We’re back in action with our guy Tom Stocks, who previously taught us how to shuck an oyster, at Taylor Shellfish oyster bar in Seattle.

Now he’s teaching us how to saber a bottle of champagne. That’s when you take the cork off WITH its surrounding glass intact, by slicing off the entire tip of the bottle with a big knife. Execute this at a graduation party–or any party–and gain instant fame.

How does it work?

We don’t really know!

But air pressure is key: this won’t work with non-carbonated wine. And the bottle must be cold. We recommend storage prior to sabering in an ice slurry, a bucket of ice and water. And you must use the flat side of whichever blade you use.

There are a few more things you should know. Watch the video and check the technique.


Still slightly dazed by the holiday flurry, we raided Instagram to see what our colleagues have been up to. From braving elements to popping bottles to crafting merry #menswear Christmas cookies, it’s safe to say our friends rang in the season with style. Keep reading to see our favorite holiday Insta’s from the Nordstrom Men’s Team.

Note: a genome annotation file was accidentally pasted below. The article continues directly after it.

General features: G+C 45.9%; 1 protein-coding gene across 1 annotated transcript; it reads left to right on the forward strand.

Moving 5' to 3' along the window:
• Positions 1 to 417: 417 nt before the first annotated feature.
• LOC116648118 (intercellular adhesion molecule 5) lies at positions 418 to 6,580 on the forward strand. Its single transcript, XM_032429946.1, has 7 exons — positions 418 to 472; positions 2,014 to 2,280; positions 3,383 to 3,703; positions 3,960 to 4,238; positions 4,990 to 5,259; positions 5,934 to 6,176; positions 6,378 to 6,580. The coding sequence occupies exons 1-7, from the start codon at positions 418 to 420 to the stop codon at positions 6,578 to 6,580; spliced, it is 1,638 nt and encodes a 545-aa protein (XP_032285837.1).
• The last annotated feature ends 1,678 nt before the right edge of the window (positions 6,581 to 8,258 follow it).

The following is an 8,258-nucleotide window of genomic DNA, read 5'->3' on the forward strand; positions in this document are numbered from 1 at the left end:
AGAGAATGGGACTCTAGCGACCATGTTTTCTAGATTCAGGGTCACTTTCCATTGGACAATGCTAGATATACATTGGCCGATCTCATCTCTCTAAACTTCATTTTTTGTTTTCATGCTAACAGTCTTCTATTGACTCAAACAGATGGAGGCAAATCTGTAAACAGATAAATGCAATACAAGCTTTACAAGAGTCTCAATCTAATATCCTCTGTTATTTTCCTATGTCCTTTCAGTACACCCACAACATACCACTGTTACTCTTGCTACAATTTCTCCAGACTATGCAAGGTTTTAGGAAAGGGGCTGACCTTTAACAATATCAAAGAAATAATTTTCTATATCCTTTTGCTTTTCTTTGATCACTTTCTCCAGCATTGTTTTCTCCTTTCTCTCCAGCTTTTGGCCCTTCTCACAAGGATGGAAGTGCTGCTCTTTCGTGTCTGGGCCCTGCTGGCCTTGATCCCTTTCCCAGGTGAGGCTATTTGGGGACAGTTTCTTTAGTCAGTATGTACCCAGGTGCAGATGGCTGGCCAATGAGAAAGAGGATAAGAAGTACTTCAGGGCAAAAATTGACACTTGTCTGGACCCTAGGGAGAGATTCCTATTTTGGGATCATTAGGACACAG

[Above: We’re suckers for ladies decked out in dapper menswear—and Site Merchandiser Kelsey Tyler dressed the part like a pro on New Year’s Eve. Way to stay hydrated, too, KT.]

Read More >


Legally, we’re required to advise you against this. Morally, however, we feel obligated to call your attention to the 200-year-old technique of popping bottles with extreme panache known as sabrage (i.e., using a sabre to open a bottle of champagne). Legend has it that Napoleon’s cavalry invented the method to show off, on horseback, after partying with Madame Clicquot—the “Grand Dame of Champagne” who inherited Veuve Clicquot from her late husband in 1805. Here are a few tutorials on how to do it (not that we recommend it, of course)—and how not to. Extra style points if you’re on a horse.

Tips and history from a bonafide sabrage master.

Eighteen examples of exactly what NOT to do—even when a sword is
nowhere in sight. (For a refresher on basic bottle-opening, click here.)


We’ll leave you with one more piece of wisdom, no matter how your 2012 (and ill-advised sabrage attempts) panned out. Here’s to a stylish and successful 2013:

“Champagne! In victory, one deserves it; in defeat, one needs it.”
—Napoleon Bonaparte